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Is ‘Hacking’ a Planning Commission a Good Idea? | #hacking | #cybersecurity | #infosec | #comptia | #pentest | #hacker


Chuck Wolfe provides perspective on how Mercer Island, Washington—a small, leafy city between Seattle and Bellevue—recently reconstituted the city’s Planning Commission in a way that arguably contradicts the dynamics of community-based decision-making, reducing local membership and substituting paid professionals who reside outside the city.

The change also raised concerns among some council members and residents about the implications of replacing residents with non-residents and paid practitioners to make community decisions. A petition, testimony, and letters in opposition stressed the unprecedented approach in the Puget Sound region.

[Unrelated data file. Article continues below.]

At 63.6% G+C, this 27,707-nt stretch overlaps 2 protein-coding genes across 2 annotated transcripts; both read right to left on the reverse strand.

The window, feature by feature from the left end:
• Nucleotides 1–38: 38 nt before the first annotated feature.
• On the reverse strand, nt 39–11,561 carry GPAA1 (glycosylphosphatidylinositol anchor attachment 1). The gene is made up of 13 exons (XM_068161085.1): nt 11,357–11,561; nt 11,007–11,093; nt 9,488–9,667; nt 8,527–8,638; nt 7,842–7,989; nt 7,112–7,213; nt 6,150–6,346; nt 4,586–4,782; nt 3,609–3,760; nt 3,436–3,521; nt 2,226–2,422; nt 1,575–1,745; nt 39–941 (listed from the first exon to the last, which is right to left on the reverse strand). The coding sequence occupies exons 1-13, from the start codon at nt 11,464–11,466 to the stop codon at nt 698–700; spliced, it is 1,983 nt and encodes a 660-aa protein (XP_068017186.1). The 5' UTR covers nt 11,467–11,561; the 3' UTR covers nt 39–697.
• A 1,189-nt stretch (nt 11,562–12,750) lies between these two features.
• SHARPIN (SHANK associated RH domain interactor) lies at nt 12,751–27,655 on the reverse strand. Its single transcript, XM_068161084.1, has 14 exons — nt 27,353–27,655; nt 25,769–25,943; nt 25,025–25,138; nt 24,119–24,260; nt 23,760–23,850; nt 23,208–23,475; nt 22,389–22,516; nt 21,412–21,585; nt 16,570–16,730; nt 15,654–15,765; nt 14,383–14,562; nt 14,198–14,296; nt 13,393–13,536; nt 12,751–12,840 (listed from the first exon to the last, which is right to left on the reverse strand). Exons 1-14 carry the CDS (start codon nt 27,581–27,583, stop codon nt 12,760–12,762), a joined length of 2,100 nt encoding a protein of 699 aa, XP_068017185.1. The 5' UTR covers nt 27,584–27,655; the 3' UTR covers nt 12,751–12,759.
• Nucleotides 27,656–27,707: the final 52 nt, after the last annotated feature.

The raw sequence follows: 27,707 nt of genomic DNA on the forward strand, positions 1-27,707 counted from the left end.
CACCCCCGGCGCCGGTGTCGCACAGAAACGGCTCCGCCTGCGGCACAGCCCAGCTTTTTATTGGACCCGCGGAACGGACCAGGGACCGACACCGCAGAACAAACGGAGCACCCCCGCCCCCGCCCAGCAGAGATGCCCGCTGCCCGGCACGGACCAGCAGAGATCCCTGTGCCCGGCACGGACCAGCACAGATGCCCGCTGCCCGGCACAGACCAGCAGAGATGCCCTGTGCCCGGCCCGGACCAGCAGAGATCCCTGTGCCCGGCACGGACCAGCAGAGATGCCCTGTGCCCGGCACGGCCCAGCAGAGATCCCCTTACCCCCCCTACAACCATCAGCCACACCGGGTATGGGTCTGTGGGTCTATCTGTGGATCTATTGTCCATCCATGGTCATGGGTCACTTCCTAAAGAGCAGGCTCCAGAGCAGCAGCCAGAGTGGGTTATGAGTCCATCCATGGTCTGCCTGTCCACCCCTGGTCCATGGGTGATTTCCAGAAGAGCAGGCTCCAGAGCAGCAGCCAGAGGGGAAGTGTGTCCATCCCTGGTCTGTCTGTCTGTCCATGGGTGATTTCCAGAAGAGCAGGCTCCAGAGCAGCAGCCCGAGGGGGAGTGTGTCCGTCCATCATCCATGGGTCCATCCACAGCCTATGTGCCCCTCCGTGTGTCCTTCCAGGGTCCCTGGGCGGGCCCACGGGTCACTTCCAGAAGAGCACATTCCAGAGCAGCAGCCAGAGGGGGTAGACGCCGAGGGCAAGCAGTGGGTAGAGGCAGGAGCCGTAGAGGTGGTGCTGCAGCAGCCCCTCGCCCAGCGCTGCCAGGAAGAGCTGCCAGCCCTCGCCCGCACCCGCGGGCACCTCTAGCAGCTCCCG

In addition, Wolfe notes that planning commissions have a storied place in American history. Their hallmark was their grassroots composition—an early form of co-creation, a bridge between government and citizenry.

He outlined three concerns:

Will the involvement of non-resident practitioners lead to decisions that do not represent the community?

Will the council’s action weaken residents’ sense of ownership and civic responsibility for community planning?

Similarly, will the commission become disconnected from the local community and its contextual needs, compromising effectiveness and inclusivity?

He concludes that the city must remain mindful of retaining long-term resident wisdom and maximizing civic engagement:

While these forms of participation are often mandated by state law and local code, they need to be more than lip service and more like co-creation.

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